Cleveland's Response to the Slavery Issue
To provide students with an example of how Cleveland responded
to the issue of slavery. To introduce students to a prominent
member of the Cleveland African-American community and his recollection
of a runaway slave case in Cleveland.
abolitionist, Ohio's black laws, fugitive, warrant
- How did Clevelanders respond to the slavery issue?
- What role did Cleveland and its citizens play in the case
of the runaway slaves Alexander Williams and John Houston?
- Ask students to define abolitionism and place into historical
- Distribute copies of the newspaper ads from Cleveland papers
in the 1840s. What might these ads suggest about Cleveland and
the abolitionist movement?
- Have students research John Malvin or read the short biography
of Malvin provided in the lesson plan. Ask students to explain
why they think John Malvin was an important Cleveland citizen
during the 19th Century. (answers should reflect Malvin's active
role in the African-American community and his work for equality)
- Distribute or read to students the excerpt from Malvin's autobiography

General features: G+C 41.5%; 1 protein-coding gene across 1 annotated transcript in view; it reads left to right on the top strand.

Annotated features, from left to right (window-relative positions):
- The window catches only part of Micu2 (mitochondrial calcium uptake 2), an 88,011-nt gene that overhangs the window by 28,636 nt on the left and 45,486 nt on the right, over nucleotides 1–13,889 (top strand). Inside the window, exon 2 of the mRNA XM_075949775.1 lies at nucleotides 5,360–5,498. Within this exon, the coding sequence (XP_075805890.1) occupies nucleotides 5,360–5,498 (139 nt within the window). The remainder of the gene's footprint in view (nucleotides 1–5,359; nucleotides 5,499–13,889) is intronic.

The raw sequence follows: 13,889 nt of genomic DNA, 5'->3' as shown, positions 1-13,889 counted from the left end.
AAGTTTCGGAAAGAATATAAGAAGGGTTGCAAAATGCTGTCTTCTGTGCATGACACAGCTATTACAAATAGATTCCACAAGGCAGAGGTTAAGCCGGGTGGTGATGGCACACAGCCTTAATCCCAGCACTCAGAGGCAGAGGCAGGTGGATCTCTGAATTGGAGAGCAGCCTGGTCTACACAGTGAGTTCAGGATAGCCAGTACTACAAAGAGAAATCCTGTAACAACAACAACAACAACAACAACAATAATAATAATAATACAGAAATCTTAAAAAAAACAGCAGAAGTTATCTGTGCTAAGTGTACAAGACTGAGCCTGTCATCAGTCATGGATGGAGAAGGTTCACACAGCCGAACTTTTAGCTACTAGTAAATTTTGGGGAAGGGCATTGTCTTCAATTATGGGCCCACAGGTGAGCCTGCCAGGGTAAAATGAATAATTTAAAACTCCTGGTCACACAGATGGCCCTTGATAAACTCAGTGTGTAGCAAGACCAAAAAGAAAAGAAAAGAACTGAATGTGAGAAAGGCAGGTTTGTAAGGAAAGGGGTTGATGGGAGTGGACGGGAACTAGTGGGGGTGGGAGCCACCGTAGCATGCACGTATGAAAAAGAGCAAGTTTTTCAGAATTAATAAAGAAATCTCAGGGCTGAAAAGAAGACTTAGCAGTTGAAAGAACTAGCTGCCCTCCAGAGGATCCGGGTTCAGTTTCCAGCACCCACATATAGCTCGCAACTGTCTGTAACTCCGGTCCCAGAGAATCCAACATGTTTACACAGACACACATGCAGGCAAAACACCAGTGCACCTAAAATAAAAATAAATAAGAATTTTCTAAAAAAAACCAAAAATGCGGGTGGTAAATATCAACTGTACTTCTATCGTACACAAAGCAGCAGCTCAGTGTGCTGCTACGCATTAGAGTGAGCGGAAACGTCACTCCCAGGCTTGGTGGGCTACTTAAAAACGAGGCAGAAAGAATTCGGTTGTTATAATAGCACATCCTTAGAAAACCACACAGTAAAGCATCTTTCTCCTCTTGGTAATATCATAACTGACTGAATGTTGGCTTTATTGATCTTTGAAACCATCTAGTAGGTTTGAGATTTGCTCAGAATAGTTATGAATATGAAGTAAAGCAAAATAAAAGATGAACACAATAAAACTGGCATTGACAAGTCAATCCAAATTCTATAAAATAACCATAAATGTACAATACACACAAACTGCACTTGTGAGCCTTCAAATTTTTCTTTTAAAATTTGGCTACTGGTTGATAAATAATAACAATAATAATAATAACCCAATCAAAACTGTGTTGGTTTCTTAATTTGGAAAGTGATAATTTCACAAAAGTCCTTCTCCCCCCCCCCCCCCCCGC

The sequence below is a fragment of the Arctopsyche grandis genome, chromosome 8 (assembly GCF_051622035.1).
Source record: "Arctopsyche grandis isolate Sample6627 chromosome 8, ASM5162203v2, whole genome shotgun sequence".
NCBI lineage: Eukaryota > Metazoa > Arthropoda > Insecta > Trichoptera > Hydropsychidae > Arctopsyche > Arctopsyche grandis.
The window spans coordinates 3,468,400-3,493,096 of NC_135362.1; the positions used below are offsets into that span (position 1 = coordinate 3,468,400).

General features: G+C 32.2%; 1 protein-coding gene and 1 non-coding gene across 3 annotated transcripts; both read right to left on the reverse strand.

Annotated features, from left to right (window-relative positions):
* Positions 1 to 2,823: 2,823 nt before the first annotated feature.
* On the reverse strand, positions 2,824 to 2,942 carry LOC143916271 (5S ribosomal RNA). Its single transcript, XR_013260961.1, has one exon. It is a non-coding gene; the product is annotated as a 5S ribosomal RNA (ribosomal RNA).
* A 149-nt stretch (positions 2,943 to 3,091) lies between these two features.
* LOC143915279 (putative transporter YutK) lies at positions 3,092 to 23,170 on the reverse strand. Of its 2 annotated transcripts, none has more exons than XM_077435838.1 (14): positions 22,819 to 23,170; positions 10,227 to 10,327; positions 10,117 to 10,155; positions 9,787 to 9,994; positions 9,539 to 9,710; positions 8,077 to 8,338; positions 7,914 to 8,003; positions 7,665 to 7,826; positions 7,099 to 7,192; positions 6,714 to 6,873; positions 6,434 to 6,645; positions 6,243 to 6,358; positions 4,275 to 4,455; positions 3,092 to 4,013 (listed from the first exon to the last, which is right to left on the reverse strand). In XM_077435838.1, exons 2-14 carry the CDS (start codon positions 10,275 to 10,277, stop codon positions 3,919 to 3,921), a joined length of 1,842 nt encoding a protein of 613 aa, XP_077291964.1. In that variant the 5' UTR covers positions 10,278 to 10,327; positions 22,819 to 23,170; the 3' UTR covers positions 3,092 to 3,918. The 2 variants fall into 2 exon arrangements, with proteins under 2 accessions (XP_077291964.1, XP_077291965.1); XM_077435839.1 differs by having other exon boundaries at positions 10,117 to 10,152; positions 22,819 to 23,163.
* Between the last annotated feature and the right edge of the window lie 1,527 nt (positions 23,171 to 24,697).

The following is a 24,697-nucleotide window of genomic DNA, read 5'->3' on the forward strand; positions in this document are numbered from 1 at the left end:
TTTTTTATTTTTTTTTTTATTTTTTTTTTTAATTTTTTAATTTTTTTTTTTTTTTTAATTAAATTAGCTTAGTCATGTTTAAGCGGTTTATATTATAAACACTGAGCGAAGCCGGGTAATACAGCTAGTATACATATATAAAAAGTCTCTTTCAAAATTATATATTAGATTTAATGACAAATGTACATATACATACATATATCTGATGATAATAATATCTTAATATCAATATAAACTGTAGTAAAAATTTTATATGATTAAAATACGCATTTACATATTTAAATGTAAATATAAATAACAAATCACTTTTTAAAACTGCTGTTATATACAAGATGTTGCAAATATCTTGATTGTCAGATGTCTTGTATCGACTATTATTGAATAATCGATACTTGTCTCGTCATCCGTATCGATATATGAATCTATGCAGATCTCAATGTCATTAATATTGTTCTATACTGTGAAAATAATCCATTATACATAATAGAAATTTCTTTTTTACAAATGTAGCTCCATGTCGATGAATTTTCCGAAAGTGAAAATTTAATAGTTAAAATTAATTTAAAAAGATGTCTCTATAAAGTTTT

of the runaway incident in Cleveland in the 1840s and discuss.
What did Malvin and others do to help the runaways? Why do you
think Malvin decided to help Williams escape at the end?
Have students re-enact the incident. Using Malvin's recollection
and the Character List, have students write a script, assign parts
and act out the play.
Students can become newspaper reporters and write a newspaper
article about the runaway incident.
Students can write an editorial for a newspaper about the incident.
Have students write an opinion paper on Malvin's decision to helpWilliams
escape before the trial.
Students could research other abolitionist activities including
the Oberlin-Wellington Rescue of 1856, and the Lucy Bagby case
in Cleveland in 1861.